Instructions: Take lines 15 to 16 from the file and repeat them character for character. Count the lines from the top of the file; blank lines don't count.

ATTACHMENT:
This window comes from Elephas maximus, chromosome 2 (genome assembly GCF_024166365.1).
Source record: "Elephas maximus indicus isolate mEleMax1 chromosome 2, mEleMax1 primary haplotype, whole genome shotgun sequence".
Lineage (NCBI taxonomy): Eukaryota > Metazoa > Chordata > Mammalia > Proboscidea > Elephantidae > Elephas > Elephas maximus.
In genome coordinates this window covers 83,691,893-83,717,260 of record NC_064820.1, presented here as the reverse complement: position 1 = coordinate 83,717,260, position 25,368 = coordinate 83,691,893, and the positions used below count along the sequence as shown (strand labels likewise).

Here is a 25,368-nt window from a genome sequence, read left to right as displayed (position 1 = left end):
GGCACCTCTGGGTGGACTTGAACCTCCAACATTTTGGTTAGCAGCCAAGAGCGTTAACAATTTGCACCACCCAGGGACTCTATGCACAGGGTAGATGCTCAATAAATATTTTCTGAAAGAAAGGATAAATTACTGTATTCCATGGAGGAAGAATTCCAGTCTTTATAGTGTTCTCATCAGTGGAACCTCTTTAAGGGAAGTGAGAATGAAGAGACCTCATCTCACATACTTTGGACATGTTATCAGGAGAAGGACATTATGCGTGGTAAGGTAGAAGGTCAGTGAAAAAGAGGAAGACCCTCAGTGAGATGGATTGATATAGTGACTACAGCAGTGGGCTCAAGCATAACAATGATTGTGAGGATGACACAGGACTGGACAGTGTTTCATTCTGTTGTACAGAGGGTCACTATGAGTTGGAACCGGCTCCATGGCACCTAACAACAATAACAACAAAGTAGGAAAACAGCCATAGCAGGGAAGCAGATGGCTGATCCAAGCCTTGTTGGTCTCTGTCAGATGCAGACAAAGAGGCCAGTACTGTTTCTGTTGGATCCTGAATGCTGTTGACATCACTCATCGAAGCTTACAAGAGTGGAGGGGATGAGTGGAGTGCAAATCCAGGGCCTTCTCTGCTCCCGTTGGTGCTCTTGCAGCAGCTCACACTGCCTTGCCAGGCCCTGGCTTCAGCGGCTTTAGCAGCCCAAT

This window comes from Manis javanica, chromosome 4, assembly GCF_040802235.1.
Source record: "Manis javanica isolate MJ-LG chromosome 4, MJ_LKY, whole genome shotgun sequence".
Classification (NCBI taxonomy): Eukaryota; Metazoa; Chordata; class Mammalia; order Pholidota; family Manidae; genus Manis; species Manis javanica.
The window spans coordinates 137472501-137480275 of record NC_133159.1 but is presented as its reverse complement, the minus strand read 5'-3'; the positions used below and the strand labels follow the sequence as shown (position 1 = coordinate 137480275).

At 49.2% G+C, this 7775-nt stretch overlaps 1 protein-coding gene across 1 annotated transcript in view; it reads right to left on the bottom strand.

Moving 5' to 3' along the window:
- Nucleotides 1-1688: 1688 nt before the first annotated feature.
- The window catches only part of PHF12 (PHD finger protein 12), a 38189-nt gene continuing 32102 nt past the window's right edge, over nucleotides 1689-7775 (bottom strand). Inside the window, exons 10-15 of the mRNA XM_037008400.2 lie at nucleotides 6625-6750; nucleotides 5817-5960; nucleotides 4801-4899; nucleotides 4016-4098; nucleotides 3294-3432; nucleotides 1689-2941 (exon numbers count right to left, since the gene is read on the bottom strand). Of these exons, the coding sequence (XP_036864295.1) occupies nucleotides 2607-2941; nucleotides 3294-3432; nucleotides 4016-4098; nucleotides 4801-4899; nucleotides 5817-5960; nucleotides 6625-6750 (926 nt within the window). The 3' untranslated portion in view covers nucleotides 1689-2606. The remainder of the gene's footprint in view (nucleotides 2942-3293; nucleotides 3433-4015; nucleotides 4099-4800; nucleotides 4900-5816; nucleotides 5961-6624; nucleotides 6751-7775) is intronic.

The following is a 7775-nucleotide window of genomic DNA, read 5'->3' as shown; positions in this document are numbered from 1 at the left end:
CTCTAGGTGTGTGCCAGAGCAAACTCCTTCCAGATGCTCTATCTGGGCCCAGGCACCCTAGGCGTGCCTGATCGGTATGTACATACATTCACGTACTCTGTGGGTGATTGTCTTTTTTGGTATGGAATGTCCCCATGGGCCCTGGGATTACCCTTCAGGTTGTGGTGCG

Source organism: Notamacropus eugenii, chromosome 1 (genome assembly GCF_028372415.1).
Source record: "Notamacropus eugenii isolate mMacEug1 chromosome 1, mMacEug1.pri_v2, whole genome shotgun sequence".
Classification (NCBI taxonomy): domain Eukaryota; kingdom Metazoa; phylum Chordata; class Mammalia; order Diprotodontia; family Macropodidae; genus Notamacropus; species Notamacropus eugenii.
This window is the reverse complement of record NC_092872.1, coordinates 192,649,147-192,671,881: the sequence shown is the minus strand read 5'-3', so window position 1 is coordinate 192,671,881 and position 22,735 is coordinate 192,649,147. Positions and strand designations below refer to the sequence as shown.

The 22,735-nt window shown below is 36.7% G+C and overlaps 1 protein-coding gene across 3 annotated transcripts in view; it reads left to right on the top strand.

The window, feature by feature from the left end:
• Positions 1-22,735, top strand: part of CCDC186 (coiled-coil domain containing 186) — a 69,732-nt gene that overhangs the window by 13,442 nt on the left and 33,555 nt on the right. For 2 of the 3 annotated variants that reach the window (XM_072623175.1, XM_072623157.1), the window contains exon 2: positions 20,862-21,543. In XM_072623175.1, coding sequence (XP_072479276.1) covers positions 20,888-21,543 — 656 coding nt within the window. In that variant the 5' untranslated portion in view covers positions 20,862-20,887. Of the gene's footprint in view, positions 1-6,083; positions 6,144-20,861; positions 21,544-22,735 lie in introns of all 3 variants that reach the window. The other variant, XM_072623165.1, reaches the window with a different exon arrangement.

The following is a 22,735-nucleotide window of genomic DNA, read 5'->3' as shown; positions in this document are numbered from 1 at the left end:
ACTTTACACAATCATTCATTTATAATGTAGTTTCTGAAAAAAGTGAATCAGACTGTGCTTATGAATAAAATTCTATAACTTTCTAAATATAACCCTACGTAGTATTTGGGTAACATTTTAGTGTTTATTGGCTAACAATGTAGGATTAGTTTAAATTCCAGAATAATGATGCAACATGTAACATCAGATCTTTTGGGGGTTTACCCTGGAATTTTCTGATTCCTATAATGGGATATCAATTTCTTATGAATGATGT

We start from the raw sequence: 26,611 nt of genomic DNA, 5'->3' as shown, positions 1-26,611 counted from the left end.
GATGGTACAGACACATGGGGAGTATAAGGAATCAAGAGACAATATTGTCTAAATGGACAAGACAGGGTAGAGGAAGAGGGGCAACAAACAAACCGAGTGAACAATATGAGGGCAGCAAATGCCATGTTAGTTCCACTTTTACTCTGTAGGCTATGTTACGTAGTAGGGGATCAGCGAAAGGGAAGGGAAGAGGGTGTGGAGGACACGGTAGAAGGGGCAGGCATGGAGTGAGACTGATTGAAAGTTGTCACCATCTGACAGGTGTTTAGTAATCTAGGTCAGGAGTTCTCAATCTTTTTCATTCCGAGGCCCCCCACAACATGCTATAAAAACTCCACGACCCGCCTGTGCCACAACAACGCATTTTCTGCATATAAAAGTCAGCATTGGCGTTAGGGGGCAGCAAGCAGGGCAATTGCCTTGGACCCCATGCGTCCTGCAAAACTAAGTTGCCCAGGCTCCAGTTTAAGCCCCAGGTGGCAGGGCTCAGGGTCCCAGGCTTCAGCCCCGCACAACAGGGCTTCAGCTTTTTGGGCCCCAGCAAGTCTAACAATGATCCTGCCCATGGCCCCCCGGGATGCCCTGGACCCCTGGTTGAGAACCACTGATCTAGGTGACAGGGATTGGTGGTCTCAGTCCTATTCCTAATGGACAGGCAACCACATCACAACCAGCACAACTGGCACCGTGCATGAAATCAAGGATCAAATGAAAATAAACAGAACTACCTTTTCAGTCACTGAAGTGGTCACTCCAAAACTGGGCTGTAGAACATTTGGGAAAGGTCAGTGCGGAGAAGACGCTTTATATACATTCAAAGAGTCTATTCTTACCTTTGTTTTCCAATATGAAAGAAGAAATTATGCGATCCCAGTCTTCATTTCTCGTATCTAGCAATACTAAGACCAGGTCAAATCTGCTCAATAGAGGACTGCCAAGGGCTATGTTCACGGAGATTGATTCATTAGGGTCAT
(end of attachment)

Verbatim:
The following is a 7775-nucleotide window of genomic DNA, read 5'->3' as shown; positions in this document are numbered from 1 at the left end:
CTCTAGGTGTGTGCCAGAGCAAACTCCTTCCAGATGCTCTATCTGGGCCCAGGCACCCTAGGCGTGCCTGATCGGTATGTACATACATTCACGTACTCTGTGGGTGATTGTCTTTTTTGGTATGGAATGTCCCCATGGGCCCTGGGATTACCCTTCAGGTTGTGGTGCG